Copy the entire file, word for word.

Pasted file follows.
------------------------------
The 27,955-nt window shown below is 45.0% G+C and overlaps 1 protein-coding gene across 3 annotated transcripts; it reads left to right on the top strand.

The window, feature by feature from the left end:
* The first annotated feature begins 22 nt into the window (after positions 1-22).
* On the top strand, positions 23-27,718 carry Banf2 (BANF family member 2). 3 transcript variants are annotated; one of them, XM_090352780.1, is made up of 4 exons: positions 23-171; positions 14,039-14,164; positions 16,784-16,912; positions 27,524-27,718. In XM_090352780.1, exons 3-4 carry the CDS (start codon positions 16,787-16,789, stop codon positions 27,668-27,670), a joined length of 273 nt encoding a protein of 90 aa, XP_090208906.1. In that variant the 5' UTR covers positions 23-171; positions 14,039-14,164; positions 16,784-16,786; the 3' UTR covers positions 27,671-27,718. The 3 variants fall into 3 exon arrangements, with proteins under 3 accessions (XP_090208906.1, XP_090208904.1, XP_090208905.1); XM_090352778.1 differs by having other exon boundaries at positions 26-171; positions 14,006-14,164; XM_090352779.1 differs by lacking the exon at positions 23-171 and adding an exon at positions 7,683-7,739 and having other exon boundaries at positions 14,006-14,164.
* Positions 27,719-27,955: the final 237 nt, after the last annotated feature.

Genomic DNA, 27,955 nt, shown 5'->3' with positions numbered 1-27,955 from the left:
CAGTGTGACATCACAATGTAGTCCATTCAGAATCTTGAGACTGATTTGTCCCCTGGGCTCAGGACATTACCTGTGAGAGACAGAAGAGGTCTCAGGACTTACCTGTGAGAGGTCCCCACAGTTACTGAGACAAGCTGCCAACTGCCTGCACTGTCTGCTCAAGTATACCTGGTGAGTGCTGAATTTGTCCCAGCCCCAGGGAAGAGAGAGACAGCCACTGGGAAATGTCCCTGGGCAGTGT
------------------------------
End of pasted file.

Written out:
The 27,955-nt window shown below is 45.0% G+C and overlaps 1 protein-coding gene across 3 annotated transcripts; it reads left to right on the top strand.

The window, feature by feature from the left end:
* The first annotated feature begins 22 nt into the window (after positions 1-22).
* On the top strand, positions 23-27,718 carry Banf2 (BANF family member 2). 3 transcript variants are annotated; one of them, XM_090352780.1, is made up of 4 exons: positions 23-171; positions 14,039-14,164; positions 16,784-16,912; positions 27,524-27,718. In XM_090352780.1, exons 3-4 carry the CDS (start codon positions 16,787-16,789, stop codon positions 27,668-27,670), a joined length of 273 nt encoding a protein of 90 aa, XP_090208906.1. In that variant the 5' UTR covers positions 23-171; positions 14,039-14,164; positions 16,784-16,786; the 3' UTR covers positions 27,671-27,718. The 3 variants fall into 3 exon arrangements, with proteins under 3 accessions (XP_090208906.1, XP_090208904.1, XP_090208905.1); XM_090352778.1 differs by having other exon boundaries at positions 26-171; positions 14,006-14,164; XM_090352779.1 differs by lacking the exon at positions 23-171 and adding an exon at positions 7,683-7,739 and having other exon boundaries at positions 14,006-14,164.
* Positions 27,719-27,955: the final 237 nt, after the last annotated feature.

Genomic DNA, 27,955 nt, shown 5'->3' with positions numbered 1-27,955 from the left:
CAGTGTGACATCACAATGTAGTCCATTCAGAATCTTGAGACTGATTTGTCCCCTGGGCTCAGGACATTACCTGTGAGAGACAGAAGAGGTCTCAGGACTTACCTGTGAGAGGTCCCCACAGTTACTGAGACAAGCTGCCAACTGCCTGCACTGTCTGCTCAAGTATACCTGGTGAGTGCTGAATTTGTCCCAGCCCCAGGGAAGAGAGAGACAGCCACTGGGAAATGTCCCTGGGCAGTGT